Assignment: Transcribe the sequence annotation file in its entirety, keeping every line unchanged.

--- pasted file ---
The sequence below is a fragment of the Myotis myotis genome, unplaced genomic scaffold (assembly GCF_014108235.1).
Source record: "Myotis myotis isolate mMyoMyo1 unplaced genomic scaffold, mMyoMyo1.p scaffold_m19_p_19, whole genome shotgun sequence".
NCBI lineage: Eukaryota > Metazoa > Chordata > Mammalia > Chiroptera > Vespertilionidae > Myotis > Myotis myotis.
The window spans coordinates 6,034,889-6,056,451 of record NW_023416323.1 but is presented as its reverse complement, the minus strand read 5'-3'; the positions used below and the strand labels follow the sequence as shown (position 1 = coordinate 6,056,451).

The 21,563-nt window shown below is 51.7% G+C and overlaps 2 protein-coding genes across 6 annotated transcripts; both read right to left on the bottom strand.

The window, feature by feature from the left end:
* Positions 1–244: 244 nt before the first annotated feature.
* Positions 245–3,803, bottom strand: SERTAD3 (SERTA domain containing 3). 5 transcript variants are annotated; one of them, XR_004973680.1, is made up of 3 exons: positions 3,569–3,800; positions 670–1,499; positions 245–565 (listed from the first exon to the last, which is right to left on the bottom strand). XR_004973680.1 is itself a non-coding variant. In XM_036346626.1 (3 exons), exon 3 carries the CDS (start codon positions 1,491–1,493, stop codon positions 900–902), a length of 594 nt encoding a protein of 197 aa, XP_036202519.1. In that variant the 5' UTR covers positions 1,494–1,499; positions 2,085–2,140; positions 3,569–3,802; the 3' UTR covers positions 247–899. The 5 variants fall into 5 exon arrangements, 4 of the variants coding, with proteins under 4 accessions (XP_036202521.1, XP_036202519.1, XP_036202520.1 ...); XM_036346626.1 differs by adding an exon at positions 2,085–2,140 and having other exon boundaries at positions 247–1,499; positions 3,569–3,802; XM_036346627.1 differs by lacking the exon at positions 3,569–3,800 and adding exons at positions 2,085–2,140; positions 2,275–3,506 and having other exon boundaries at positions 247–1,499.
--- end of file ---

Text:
The sequence below is a fragment of the Myotis myotis genome, unplaced genomic scaffold (assembly GCF_014108235.1).
Source record: "Myotis myotis isolate mMyoMyo1 unplaced genomic scaffold, mMyoMyo1.p scaffold_m19_p_19, whole genome shotgun sequence".
NCBI lineage: Eukaryota > Metazoa > Chordata > Mammalia > Chiroptera > Vespertilionidae > Myotis > Myotis myotis.
The window spans coordinates 6,034,889-6,056,451 of record NW_023416323.1 but is presented as its reverse complement, the minus strand read 5'-3'; the positions used below and the strand labels follow the sequence as shown (position 1 = coordinate 6,056,451).

The 21,563-nt window shown below is 51.7% G+C and overlaps 2 protein-coding genes across 6 annotated transcripts; both read right to left on the bottom strand.

The window, feature by feature from the left end:
* Positions 1–244: 244 nt before the first annotated feature.
* Positions 245–3,803, bottom strand: SERTAD3 (SERTA domain containing 3). 5 transcript variants are annotated; one of them, XR_004973680.1, is made up of 3 exons: positions 3,569–3,800; positions 670–1,499; positions 245–565 (listed from the first exon to the last, which is right to left on the bottom strand). XR_004973680.1 is itself a non-coding variant. In XM_036346626.1 (3 exons), exon 3 carries the CDS (start codon positions 1,491–1,493, stop codon positions 900–902), a length of 594 nt encoding a protein of 197 aa, XP_036202519.1. In that variant the 5' UTR covers positions 1,494–1,499; positions 2,085–2,140; positions 3,569–3,802; the 3' UTR covers positions 247–899. The 5 variants fall into 5 exon arrangements, 4 of the variants coding, with proteins under 4 accessions (XP_036202521.1, XP_036202519.1, XP_036202520.1 ...); XM_036346626.1 differs by adding an exon at positions 2,085–2,140 and having other exon boundaries at positions 247–1,499; positions 3,569–3,802; XM_036346627.1 differs by lacking the exon at positions 3,569–3,800 and adding exons at positions 2,085–2,140; positions 2,275–3,506 and having other exon boundaries at positions 247–1,499.